Thank you, Karl Rove, for bringing some welcome clarity to the presidential horse race.That sentence was not a misprint. George W. Bush’s bare-knuckled Swami obviously relishes the prospect of using his Super PAC money to drive Barack Obama into early retirement, but, the thing is, Rove also knows how to read a map. And the map he released the other day vividly depicts the president’s huge electoral vote advantage.To borrow a phrase from the poet William Wordsworth, the polls are too much with us. We get so immersed in the incessant national tracking surveys that we often forget about the electoral votes – which is too bad, because those are the votes that decide who wins the presidency. As Rove well knows, having authored Bush’s ’04 re-election squeaker (won in the wee hours when Ohio finally came in), the race is won or lost state by state. Which is why his current electoral college map is so noteworthy. If nothing else, it throws cold water into the faces of Republican partisans, particularly those whose moods are perpetually buoyed by the GOP-tilted Rasmussen poll.Using the 30-day averages of all state-by-state surveys, Rove discovered a daunting map for Mitt Romney. Here’s the breakdown: 220 solid electoral votes for Obama, with another 64 leaning his way; 93 solid EVs for Romney, with another 79 leaning his way. Rove rates the remaining 83 – including Florida, North Carolina, and Virginia – as tossups. In other words, if the election were held today, Obama would have multiple paths to the winning hurdle of 270, whereas Romney would be compelled to run the table. By Rove’s own measure, Obama could lose Florida, North Carolina, and Virginia – and still win the race with 14 EVs to spare if he merely holds his solid and leaning states. Indeed, one of those Obama-leaning states is Ohio. As we history geeks well know, nary a single Republican has ever won the White House without winning Ohio.Granted, there are a few quirky features in the Rove map. He lists South Carolina in the toss-up category, based on Romney’s soft poll numbers there, but there’s no way Obama wins that state in November. Conversely, Rove lists Arizona as leaning for Romney, but a flurry of recent state polls suggest that Obama could be very competitive there, thanks to the Hispanic voter backlash against the “paper’s please” law. If Romney is compelled to spend a lot of time, money, and resources just to hold Arizona, that alone could benefit Obama elsewhere on the map.All told, what matters most is Rove’s track record. In 2008, he posted a series of EV maps that were right on the money all the way to election day. He’ll naturally recalibrate as this election season proceeds – the ever-sluggish economic recovery could be a drag on Obama’s numbers; the autumn debates could shape or reshape voter perceptions – but, for now at least, he has used basic math to dispel the delusion, virulent among Obama haters, that the incumbent is destined to be toast.And, frankly, if Rove really thinks that attacking Obama as a cool celebrity is going to aid Romney on the EV map (see the new ad sponsored by his group), particularly when the Obama-as-cool-celebrity theme failed so spectacularly for McCain in 2008, then he is deluded as well.——-Thank you, Thomas Mann and Norman Ornstein, for refusing to play the game of false equivalence.Mann and Ornstein are two of the most respected political scholars in Washington – Mann is headquartered at the Brookings Institution; Ornstein works at the American Enterprise Institute – and it was so refreshing this weekend to read their new piece about the unprecedented dysfunction on Capitol Hill. They didn’t indulge in the usual phony artifice of “objective” journalism, by which both sides of a dispute are automatically ascribed equal blame. Instead, they simply looked at factual reality and wrote the truth:We have been studying Washington politics and Congress for more than 40 years, and never have we seen them this dysfunctional. In our past writings, we have criticized both parties when we believed it was warranted. Today, however, we have no choice but to acknowledge that the core of the problem lies with the Republican Party. The GOP has become an insurgent outlier in American politics. It is ideologically extreme; scornful of compromise; unmoved by conventional understanding of facts, evidence and science; and dismissive of the legitimacy of its political opposition. When one party moves this far from the mainstream, it makes it nearly impossible for the political system to deal constructively with the country’s challenges.There it is, a pailful of cold water thrown into the faces of those in the press corps who play the false equivalence game, otherwise known as “on the one hand/on the other hand.” As Mann and Ornstein point out, the reality is that, while bipartisan cooperation typically takes place between the proverbial 40-yard lines, one party has become far less cooperative than the other (as evidenced by their abundant examples): “While the Democrats may have moved from their 40-yard line to their 25, the Republicans have gone from their 40 to somewhere behind their goal post.”And that observation prompted more cold water:We understand the values of mainstream journalists, including the effort to report both sides of a story. But a balanced treatment of an unbalanced phenomenon distorts reality. If the political dynamics of Washington are unlikely to change anytime soon, at least we should change the way that reality is portrayed to the public.In a way, Mann and Ornstein merely stated the obvious. But, given the pervasive use of false equivalence, a journalistic default mechanism, sometimes the obvious needs to be stated.——-Another game is pervasive these days – the Romney running-mate parlor game – and I tried to hold off as long as possible. But alas, I surrendered in my Sunday newspaper column. Regrettably, only one sentence was devoted to the buzziest of all the possibilities, Condoleezza Rice. She’s reportedly a big favorite among a lot of state GOP chairmen (at least according to the nonpartisan National Journal), and a black female running mate would certainly suck up the media oxygen in the early autumn. But she’d be attacked from the left for her complicity in the Bush administration’s foreign policy failures (most notably Iraq, even though Dick Cheney and Don Rumsfeld were bigger culprits); and she’d be attacked from the right for her opposition to the Arizona immigration law and to immigrant-bashing in general.But if Rove’s map looks bad for Romney in late August, who knows? And, hey, for what it’s worth, Juan Williams thinks she would be great.——-I did another Live Chat today.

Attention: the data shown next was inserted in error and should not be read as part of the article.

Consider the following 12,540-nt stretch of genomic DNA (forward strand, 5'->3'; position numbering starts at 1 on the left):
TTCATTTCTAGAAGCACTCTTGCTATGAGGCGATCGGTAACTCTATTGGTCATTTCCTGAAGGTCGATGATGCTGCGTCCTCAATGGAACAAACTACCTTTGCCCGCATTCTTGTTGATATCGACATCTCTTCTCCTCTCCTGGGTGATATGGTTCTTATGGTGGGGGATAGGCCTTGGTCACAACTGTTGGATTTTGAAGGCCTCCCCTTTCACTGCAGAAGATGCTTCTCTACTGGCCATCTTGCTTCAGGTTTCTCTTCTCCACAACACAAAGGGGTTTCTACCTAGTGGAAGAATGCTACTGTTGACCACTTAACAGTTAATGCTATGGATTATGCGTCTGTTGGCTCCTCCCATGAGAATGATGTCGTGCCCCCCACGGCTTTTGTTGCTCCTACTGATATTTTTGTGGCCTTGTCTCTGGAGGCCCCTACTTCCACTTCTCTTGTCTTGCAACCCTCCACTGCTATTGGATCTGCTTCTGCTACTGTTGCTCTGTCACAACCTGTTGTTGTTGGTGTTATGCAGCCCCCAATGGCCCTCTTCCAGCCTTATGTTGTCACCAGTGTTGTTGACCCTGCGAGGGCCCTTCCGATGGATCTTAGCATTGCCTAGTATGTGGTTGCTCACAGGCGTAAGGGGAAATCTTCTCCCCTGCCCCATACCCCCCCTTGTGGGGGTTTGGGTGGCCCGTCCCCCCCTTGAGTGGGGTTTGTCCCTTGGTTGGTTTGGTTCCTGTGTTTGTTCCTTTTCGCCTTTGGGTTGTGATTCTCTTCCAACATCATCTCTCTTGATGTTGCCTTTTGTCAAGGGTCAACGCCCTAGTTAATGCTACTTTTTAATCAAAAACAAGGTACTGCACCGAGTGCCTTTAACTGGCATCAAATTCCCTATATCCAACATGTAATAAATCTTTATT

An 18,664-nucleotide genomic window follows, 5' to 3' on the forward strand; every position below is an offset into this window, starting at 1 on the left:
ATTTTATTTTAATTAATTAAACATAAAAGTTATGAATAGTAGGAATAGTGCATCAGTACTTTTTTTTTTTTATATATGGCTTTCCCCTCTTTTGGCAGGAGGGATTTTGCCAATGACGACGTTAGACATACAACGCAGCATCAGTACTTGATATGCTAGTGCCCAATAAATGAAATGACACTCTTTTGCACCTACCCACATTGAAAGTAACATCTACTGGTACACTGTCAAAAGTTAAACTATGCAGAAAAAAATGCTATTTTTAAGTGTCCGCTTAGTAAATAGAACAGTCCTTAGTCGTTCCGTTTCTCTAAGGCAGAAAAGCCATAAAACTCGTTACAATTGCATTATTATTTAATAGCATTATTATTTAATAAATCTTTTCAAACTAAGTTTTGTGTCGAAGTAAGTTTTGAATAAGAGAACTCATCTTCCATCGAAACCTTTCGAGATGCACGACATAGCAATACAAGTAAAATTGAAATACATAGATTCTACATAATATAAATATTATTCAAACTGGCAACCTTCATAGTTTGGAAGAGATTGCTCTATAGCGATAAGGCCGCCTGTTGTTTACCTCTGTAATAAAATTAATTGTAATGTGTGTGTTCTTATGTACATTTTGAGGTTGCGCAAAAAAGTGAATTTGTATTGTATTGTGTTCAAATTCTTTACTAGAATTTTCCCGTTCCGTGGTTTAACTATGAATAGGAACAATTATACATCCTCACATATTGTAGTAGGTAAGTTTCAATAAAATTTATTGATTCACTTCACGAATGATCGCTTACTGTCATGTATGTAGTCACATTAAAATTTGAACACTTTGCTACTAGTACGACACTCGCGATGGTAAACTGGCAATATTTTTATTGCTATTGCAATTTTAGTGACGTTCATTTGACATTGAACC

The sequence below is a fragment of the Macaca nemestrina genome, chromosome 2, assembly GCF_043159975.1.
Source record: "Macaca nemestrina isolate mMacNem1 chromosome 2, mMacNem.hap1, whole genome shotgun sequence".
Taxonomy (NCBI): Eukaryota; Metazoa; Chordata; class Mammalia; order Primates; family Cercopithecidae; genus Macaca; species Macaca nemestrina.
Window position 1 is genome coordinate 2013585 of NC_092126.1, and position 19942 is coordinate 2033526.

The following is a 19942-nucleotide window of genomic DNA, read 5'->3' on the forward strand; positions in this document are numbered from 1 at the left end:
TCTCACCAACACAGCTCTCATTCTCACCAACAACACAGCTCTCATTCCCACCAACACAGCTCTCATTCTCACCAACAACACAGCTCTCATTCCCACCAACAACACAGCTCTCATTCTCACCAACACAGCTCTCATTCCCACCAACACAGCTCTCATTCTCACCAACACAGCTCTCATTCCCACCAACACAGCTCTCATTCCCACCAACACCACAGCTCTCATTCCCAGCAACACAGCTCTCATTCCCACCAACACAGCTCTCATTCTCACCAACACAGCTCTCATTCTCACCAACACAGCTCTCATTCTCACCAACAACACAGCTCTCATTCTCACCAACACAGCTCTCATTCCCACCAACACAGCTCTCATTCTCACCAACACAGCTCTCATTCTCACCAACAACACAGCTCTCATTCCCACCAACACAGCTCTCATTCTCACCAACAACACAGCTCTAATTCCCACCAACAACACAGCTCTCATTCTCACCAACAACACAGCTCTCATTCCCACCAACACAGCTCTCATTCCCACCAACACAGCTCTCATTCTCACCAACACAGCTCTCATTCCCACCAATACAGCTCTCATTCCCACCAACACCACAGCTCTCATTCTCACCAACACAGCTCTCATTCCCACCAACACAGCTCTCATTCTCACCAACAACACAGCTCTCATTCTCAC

——-Follow me on Twitter, @dickpolman1